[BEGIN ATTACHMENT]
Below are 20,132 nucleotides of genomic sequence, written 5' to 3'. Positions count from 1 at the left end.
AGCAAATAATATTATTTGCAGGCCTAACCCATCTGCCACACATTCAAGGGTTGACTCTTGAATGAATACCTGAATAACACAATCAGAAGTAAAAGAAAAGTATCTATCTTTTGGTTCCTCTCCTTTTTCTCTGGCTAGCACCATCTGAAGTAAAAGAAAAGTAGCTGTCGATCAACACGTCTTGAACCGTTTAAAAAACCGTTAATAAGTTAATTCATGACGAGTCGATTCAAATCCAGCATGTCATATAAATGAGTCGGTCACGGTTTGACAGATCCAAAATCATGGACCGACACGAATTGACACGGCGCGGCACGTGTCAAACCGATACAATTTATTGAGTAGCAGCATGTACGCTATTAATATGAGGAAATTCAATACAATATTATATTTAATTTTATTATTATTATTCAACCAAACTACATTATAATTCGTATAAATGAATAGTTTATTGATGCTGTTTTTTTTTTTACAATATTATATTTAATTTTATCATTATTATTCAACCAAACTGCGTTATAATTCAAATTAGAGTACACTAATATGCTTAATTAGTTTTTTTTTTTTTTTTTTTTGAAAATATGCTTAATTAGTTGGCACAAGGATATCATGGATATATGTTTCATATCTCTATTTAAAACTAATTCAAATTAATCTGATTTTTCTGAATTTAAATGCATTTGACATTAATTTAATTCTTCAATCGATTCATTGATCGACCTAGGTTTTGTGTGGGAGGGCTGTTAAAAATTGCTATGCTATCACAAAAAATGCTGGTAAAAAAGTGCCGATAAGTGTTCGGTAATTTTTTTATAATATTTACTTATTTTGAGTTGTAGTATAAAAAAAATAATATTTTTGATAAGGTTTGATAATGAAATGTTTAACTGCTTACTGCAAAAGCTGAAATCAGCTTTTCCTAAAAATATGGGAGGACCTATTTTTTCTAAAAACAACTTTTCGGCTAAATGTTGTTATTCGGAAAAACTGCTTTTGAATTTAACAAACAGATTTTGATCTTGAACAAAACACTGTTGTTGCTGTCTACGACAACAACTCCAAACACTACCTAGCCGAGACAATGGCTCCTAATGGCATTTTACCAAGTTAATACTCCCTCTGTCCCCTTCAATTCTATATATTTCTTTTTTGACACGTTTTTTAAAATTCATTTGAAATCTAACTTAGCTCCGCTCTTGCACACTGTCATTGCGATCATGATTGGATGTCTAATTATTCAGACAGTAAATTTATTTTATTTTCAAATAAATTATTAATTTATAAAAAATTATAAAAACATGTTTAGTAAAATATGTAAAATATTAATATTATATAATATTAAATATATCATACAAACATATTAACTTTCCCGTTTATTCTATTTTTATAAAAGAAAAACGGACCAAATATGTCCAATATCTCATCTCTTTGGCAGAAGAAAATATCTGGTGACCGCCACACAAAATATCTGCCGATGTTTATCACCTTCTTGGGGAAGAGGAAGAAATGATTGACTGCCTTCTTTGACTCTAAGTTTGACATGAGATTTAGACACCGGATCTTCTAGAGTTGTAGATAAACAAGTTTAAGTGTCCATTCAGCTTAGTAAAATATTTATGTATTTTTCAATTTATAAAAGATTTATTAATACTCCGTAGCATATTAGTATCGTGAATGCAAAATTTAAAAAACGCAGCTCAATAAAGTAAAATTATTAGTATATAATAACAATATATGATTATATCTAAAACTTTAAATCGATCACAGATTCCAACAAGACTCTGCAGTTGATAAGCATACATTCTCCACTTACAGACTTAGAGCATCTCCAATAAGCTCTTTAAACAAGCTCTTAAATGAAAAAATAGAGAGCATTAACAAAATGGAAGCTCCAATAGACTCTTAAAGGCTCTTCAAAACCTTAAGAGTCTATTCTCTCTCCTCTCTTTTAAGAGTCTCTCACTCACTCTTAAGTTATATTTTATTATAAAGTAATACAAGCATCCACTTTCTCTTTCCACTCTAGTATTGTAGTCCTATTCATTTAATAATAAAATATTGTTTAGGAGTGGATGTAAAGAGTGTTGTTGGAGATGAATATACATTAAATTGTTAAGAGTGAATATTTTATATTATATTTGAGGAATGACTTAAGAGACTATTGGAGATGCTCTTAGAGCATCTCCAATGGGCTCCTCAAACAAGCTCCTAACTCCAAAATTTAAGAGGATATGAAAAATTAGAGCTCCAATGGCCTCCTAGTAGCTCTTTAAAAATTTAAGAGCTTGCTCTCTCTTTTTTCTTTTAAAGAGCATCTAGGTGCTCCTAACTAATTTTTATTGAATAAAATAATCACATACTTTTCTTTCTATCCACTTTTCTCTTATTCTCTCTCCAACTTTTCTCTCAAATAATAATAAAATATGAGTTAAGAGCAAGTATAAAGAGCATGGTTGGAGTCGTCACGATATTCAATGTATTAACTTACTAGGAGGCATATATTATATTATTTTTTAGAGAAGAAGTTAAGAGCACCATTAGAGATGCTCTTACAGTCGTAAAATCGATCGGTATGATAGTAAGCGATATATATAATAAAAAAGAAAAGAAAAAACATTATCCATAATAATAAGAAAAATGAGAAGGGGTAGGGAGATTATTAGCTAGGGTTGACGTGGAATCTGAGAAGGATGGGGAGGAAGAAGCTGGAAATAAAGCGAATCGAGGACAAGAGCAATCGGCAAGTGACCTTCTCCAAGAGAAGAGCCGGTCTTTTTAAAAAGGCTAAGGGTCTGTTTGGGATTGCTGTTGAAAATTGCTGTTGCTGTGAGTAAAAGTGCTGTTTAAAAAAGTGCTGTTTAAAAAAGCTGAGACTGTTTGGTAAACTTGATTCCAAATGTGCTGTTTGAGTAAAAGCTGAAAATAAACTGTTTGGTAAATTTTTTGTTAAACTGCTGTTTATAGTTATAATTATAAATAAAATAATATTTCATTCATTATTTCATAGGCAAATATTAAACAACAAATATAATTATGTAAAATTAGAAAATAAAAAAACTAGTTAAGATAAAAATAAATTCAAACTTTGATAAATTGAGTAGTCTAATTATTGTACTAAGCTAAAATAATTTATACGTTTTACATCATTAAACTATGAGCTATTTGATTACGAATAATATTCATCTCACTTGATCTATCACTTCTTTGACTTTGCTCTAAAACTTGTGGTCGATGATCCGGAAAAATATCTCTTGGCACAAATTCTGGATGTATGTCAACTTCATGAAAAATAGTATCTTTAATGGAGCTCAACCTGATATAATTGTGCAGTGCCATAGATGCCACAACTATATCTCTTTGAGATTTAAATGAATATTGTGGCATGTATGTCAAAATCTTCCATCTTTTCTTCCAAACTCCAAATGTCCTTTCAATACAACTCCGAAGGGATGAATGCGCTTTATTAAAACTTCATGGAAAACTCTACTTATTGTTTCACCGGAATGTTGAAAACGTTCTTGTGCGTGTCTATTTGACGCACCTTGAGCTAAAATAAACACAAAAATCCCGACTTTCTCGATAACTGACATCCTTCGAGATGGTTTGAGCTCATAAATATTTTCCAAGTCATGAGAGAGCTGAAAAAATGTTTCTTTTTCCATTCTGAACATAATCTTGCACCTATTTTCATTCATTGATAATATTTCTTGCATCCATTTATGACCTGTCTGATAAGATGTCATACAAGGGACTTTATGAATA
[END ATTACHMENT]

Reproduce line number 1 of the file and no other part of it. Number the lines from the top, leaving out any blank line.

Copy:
Below are 20,132 nucleotides of genomic sequence, written 5' to 3'. Positions count from 1 at the left end.